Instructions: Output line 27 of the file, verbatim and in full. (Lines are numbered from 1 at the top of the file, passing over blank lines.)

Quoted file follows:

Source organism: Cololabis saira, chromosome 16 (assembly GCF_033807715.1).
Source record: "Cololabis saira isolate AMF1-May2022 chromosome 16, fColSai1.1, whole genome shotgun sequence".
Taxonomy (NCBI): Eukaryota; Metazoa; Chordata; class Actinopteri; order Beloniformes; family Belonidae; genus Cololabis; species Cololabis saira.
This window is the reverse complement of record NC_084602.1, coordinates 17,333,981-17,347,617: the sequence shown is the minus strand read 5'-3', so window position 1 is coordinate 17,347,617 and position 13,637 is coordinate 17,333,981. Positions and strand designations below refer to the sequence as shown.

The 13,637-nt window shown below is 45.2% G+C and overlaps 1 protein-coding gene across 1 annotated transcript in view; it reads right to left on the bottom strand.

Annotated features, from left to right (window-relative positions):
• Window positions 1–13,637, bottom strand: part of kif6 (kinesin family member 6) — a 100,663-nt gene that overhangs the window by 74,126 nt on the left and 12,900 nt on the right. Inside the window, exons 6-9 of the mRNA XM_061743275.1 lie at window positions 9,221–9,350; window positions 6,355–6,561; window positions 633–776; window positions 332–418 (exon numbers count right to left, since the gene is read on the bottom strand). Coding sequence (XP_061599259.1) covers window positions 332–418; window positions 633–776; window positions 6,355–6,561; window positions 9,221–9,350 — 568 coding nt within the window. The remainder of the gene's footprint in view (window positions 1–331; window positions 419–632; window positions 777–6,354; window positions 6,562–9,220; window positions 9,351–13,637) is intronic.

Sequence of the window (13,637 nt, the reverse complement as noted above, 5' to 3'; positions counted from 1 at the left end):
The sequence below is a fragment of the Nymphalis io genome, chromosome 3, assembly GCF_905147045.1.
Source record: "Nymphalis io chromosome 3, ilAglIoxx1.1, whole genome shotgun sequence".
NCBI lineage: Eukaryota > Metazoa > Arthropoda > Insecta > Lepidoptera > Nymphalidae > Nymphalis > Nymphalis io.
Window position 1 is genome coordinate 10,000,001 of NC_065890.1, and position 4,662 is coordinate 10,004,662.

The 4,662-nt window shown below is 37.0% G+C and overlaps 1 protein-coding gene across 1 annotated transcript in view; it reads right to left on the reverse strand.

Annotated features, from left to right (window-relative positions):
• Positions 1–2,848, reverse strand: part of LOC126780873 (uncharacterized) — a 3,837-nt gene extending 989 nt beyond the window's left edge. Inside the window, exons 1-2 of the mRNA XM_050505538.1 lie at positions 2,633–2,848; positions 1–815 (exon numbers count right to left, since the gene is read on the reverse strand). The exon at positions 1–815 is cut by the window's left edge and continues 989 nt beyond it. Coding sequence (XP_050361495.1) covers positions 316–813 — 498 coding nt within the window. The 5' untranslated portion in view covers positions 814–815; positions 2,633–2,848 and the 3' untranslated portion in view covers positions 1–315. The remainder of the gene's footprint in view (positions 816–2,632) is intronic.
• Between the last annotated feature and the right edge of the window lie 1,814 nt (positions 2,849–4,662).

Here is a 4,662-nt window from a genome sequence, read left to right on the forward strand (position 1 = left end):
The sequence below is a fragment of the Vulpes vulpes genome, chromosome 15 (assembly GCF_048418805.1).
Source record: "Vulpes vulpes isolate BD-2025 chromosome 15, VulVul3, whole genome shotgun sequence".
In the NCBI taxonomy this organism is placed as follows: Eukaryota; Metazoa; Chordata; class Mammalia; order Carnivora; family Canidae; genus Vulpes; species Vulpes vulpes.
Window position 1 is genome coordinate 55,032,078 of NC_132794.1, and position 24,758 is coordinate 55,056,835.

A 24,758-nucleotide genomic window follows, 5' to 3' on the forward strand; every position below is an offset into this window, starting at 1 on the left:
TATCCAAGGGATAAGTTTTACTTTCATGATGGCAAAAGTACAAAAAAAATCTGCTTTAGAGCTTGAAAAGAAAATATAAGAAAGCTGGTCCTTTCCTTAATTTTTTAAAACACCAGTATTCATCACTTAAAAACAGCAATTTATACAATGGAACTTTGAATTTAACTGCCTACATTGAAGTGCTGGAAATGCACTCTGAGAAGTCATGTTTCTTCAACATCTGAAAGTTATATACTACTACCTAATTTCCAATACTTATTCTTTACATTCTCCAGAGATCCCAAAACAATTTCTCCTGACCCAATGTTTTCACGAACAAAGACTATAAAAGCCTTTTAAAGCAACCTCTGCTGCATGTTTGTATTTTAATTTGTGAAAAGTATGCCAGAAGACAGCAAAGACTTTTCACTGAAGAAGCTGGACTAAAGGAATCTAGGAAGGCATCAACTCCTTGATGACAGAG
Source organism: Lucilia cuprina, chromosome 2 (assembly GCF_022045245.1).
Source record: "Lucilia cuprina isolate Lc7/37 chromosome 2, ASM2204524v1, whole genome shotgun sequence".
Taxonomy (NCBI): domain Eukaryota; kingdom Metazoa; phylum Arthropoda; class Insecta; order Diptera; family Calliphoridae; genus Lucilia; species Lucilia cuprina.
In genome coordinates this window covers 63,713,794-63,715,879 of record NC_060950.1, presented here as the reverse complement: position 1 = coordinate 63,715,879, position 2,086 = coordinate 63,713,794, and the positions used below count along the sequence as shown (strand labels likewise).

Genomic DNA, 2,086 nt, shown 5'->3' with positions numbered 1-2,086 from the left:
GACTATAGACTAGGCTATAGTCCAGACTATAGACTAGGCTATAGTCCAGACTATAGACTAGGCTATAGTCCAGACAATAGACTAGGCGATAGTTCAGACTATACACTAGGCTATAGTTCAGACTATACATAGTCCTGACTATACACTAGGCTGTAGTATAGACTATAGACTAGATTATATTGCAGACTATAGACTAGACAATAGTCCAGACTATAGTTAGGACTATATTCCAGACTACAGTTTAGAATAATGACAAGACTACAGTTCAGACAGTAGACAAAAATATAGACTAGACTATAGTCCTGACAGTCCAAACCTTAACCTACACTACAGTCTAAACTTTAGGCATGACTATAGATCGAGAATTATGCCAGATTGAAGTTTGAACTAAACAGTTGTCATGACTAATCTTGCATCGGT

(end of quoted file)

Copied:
In genome coordinates this window covers 63,713,794-63,715,879 of record NC_060950.1, presented here as the reverse complement: position 1 = coordinate 63,715,879, position 2,086 = coordinate 63,713,794, and the positions used below count along the sequence as shown (strand labels likewise).